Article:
Longtime Democratic Party Strategist Takes Readers Inside Some of Hawai‘i’s Biggest Political Battles

Gerald Kato
Special to The Hawai‘i Herald

In the folklore of Hawai‘i politics, the unsung workers and volunteers who support the candidates from one election to the next proudly refer to themselves as “sparrows.” They tirelessly walk the neighborhoods, hang those campaign brochures on your doorknobs, stuff envelopes and sign-wave zealously on the side of the road.


In his just released book from Watermark Publishing, “Campaign Hawai‘i: An Inside Look at Politics in Paradise,” attorney Rick Tsujimura explains that “sparrows” was the designation given to people like himself by the legendary Robert C. Oshiro, former chairman of Hawai‘i’s Democratic Party, who famously ran Gov. John A. Burns’ 1970 re-election campaign and many other campaigns in Hawai‘i. Oshiro, the late father of current state Rep. Marcus Oshiro, is the spiritual presence in this memoir by Tsujimura, who has spent nearly half a century as a “sparrow.” Although he’s never run for office himself and is rarely seen or heard from amid the campaign hoopla, the low-key Tsujimura is an important backroom Democratic strategist in most of the major election campaigns going back to the 1970s. He was among the group of young people recruited by Oshiro who became true believers in the causes espoused by Hawai‘i’s Democratic Party.

“In Bob Oshiro’s day, ‘work’ also meant seeking the best talent available,” Tsujimura writes. “RCO (Robert C. Oshiro) always gave people a chance to prove themselves and gradually gave promising individuals more and more opportunities. He would coach and counsel them to draw out every grain of leadership they possessed, and promoted them to ever increasing positions of responsibility.”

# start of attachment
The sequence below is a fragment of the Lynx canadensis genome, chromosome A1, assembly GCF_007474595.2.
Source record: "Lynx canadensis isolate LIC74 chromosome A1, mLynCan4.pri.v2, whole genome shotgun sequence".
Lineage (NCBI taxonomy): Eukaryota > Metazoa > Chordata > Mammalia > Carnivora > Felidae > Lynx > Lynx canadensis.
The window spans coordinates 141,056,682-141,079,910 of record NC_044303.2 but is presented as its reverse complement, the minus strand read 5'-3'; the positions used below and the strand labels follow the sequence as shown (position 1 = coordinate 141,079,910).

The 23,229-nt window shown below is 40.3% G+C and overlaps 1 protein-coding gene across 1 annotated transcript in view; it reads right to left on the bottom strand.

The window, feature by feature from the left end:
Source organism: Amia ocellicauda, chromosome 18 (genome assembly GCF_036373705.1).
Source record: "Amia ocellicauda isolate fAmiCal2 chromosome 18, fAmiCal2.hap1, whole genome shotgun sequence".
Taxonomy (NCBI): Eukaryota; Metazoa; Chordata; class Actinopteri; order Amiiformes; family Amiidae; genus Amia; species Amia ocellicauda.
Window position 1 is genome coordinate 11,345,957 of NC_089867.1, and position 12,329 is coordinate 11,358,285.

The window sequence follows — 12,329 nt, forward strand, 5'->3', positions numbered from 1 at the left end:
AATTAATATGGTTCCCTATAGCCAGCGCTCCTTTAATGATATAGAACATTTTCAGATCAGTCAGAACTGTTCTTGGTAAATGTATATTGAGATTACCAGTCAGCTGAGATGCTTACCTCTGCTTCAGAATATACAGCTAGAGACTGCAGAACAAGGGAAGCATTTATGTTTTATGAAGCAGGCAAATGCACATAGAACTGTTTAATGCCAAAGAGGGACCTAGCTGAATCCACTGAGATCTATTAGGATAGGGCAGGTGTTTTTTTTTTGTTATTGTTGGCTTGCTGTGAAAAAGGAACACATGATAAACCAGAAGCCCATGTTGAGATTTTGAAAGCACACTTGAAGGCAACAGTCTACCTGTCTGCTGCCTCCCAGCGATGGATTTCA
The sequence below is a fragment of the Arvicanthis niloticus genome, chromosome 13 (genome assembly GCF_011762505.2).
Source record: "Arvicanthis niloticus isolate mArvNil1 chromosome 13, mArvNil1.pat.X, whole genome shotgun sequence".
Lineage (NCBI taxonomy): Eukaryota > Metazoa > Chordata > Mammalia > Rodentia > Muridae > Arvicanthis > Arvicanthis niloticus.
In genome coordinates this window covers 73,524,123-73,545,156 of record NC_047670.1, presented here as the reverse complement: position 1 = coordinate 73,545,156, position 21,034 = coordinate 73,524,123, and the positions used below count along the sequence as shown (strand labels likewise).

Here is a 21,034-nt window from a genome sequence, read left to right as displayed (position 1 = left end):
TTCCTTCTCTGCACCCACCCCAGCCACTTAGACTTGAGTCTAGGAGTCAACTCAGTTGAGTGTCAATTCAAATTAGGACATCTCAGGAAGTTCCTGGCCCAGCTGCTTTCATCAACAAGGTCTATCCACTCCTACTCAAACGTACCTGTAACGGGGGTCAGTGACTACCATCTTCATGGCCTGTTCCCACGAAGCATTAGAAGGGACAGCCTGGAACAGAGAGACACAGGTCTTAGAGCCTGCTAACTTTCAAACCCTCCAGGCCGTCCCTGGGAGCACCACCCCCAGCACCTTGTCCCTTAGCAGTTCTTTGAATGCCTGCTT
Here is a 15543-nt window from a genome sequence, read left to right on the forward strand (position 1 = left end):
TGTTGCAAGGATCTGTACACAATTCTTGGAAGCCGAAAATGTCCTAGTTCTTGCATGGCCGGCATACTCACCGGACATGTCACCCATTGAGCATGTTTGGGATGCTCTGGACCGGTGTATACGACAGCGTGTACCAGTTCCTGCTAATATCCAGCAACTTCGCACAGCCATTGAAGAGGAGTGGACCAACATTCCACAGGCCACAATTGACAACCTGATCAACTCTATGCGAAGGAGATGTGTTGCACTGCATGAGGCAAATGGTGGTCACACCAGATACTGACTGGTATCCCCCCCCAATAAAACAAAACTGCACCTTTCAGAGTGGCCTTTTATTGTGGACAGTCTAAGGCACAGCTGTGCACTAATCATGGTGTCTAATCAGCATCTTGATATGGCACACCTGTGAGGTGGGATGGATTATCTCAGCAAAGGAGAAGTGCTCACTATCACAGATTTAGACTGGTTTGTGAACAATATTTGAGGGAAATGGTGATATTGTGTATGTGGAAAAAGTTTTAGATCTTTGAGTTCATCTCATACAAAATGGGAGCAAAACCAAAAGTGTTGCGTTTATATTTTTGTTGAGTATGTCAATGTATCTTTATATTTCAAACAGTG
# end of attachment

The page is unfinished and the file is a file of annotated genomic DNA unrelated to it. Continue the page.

Oshiro became Tsujimura’s “Yoda,” dispensing mystic wisdom on the art of running political campaigns, such as: “Campaigns are like wars. The guy in the foxhole with you becomes your brother — once a comrade in arms, always a comrade in arms. Loyalty is all-important in politics.” And, “Strategy is the single most important element in a political campaign.” And, perhaps most importantly: “Relationships are what count in politics — the touches.”

Tsujimura learned that last lesson well. This book is littered with references such as “my good friend,” “one of my oldest and closest political friends,” “rare individuals,” “a great guy,” “a true friend in life.” Tsujimura has relationships with a lot of people — a lot of touches. Who he knows says a lot about his insider status in the world of campaign politics in Hawai‘i, even as he downplays his key role as a backroom operative.

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